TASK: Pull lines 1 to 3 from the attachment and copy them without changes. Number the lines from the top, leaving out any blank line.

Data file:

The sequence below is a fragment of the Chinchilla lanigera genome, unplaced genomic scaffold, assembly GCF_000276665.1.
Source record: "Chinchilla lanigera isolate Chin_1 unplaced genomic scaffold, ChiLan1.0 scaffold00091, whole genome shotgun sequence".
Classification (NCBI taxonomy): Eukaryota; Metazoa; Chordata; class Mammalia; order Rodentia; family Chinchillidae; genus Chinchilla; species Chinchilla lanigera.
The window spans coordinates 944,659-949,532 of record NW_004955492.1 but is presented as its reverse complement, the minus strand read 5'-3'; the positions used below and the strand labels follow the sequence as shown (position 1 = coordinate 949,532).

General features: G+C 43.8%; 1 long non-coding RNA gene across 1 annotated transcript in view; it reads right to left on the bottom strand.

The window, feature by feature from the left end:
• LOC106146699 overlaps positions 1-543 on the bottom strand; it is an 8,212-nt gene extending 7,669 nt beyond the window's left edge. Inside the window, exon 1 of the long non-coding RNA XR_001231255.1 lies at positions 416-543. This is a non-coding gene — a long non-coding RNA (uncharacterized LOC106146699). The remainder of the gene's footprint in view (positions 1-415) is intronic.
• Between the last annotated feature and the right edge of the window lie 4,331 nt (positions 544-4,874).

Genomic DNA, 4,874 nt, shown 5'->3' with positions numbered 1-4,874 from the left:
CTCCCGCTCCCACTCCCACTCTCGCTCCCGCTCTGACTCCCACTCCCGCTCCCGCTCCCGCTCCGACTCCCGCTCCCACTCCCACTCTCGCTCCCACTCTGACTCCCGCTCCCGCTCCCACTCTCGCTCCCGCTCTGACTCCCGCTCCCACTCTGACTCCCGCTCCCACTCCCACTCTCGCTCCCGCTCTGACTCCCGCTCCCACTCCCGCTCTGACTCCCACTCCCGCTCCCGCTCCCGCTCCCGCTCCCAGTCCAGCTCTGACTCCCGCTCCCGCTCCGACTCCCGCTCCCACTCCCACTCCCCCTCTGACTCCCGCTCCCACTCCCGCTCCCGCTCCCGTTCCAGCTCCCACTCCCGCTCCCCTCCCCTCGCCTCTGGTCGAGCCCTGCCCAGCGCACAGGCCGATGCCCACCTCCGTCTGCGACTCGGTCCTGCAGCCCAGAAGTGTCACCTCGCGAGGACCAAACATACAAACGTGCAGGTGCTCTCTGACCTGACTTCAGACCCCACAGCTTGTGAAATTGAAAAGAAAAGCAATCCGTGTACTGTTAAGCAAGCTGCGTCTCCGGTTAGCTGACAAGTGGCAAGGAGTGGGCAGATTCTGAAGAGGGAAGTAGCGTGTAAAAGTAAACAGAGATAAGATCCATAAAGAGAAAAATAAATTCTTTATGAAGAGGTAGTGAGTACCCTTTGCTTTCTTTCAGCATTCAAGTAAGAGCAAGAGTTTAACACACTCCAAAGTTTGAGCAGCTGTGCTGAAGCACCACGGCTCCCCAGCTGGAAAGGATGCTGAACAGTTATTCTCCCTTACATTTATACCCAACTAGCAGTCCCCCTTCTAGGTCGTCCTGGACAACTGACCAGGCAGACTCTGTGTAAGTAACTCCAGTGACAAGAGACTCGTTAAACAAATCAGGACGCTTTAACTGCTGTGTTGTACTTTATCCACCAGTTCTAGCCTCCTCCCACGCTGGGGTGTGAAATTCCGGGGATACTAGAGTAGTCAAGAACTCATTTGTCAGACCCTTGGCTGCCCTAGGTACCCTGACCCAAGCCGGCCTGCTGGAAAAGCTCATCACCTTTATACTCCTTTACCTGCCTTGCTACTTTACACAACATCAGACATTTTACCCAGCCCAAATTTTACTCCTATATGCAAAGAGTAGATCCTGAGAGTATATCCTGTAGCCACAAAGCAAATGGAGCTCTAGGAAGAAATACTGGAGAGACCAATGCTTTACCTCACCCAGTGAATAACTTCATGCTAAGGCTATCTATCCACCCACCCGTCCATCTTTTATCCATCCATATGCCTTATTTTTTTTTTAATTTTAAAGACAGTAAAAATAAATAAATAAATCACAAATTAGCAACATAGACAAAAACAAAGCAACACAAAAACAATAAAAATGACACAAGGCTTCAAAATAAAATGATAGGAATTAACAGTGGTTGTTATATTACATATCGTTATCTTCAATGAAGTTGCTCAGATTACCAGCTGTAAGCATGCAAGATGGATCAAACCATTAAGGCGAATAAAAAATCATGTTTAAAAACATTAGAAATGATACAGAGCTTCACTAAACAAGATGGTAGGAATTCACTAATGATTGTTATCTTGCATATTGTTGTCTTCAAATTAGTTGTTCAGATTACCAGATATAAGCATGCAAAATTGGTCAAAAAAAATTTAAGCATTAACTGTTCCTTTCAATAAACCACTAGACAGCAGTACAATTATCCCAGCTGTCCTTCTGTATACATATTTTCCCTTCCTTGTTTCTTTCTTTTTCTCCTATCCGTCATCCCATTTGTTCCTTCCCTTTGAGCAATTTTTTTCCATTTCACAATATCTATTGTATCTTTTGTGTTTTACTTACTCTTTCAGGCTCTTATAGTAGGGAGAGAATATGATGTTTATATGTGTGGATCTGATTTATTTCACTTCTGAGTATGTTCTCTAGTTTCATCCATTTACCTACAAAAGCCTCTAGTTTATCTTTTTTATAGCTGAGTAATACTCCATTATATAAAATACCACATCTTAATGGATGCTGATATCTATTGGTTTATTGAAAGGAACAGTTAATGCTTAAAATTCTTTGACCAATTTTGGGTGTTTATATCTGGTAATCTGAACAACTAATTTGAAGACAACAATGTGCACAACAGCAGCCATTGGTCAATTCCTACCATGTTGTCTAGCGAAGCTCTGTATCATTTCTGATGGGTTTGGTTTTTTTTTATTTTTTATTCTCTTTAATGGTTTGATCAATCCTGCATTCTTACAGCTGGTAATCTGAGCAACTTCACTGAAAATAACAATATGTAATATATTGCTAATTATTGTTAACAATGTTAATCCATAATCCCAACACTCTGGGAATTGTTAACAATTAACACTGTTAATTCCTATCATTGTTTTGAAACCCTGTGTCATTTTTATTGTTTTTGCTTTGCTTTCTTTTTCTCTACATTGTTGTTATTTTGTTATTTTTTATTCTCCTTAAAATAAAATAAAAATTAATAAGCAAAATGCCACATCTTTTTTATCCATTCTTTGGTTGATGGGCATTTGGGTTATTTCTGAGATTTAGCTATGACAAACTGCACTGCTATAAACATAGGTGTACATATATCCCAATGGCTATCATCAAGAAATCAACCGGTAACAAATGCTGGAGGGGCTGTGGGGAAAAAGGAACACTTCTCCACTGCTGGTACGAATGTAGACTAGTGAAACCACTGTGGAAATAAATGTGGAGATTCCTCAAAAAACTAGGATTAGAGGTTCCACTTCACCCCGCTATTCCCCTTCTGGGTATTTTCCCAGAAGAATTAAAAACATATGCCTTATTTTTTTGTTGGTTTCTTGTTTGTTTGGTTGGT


The sequence below is a fragment of the Chinchilla lanigera genome, unplaced genomic scaffold, assembly GCF_000276665.1.
Source record: "Chinchilla lanigera isolate Chin_1 unplaced genomic scaffold, ChiLan1.0 scaffold00091, whole genome shotgun sequence".
Classification (NCBI taxonomy): Eukaryota; Metazoa; Chordata; class Mammalia; order Rodentia; family Chinchillidae; genus Chinchilla; species Chinchilla lanigera.